Now, how did I find the actual template, you ask, since all that’s displayed are the preview thumbnails? I right-clicked on the preview and selected Open file location from the menu window. That takes me right to the folder that holds the template. Then I copied the template file into my challenge folder. For other searches this step won’t be necessary, because you can just copy the objects right from the search pane.

Next, I opened the template preview thumbnail in a photo viewer so I could see what supplies I needed to find next. I counted up the different papers the template employs and went on to my next search.

For this search, I put “paper blue” in the search box, as I’ve shown below. And Windows found all the papers labeled with those two words. Results will show both folders and individual images, which makes it easy to see just what you’re looking for.

I copied each of the blue papers I might want to use into my GingerScraps Challenges> September 2017>Colour SHADES OF BLUE folder so I could see them all in one place. That helped me determine if they’d work together or not. They look pretty good!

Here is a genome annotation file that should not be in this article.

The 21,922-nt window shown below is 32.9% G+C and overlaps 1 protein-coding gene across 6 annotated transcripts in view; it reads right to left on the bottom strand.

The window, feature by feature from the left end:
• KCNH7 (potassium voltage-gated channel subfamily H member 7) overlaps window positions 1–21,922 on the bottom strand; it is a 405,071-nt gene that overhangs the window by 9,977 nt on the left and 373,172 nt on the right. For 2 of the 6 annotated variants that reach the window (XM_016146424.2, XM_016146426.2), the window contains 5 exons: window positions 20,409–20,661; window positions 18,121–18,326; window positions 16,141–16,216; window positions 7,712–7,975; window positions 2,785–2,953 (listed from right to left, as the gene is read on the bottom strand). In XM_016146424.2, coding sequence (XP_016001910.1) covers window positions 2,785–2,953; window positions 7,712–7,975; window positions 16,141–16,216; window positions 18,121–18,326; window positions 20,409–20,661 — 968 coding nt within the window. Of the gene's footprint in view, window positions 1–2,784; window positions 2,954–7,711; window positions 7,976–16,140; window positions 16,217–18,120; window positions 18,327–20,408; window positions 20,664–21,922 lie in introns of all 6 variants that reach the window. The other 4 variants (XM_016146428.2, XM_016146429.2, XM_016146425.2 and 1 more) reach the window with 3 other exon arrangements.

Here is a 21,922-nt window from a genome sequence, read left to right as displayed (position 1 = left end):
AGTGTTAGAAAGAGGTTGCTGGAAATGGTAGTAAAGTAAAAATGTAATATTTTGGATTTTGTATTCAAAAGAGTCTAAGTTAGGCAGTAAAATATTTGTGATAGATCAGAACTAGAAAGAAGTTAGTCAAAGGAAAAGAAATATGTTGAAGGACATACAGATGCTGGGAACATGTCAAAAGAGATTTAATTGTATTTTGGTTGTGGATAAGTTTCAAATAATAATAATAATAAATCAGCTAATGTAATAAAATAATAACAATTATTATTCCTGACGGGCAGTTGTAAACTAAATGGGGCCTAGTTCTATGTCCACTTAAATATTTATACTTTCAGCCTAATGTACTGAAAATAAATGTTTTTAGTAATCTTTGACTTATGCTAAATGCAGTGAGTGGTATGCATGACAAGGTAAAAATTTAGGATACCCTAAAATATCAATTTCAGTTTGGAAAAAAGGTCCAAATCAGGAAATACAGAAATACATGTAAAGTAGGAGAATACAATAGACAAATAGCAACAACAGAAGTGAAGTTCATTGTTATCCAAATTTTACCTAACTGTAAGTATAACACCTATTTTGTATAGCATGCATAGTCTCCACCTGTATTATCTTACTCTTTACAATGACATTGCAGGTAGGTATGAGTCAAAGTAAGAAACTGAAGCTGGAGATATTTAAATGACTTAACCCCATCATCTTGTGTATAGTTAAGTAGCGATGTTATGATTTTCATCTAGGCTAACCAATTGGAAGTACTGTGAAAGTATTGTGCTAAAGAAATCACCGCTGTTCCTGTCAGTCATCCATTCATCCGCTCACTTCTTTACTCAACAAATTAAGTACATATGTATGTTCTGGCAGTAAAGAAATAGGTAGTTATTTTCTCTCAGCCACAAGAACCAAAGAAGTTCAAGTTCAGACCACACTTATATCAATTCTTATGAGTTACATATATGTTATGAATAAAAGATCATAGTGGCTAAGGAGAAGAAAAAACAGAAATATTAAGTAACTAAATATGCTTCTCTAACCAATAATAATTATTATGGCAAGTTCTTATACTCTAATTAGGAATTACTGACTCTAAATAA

I worked my way through the different items used for the template one at a time to find things I wanted to include. There was a circular element I decided must be a flair, so I did a “flair” search.

Remembering that templates don’t necessarily have to be duplicated exactly, I chose to add some string to it. The search showed me a blue string right near the top that would work beautifully!

Once I had chosen all the things I thought I might use (substituting flowers for the stars) I could see everything in one place and knew they’d all work well together. I had pieces from FOURTEEN kits!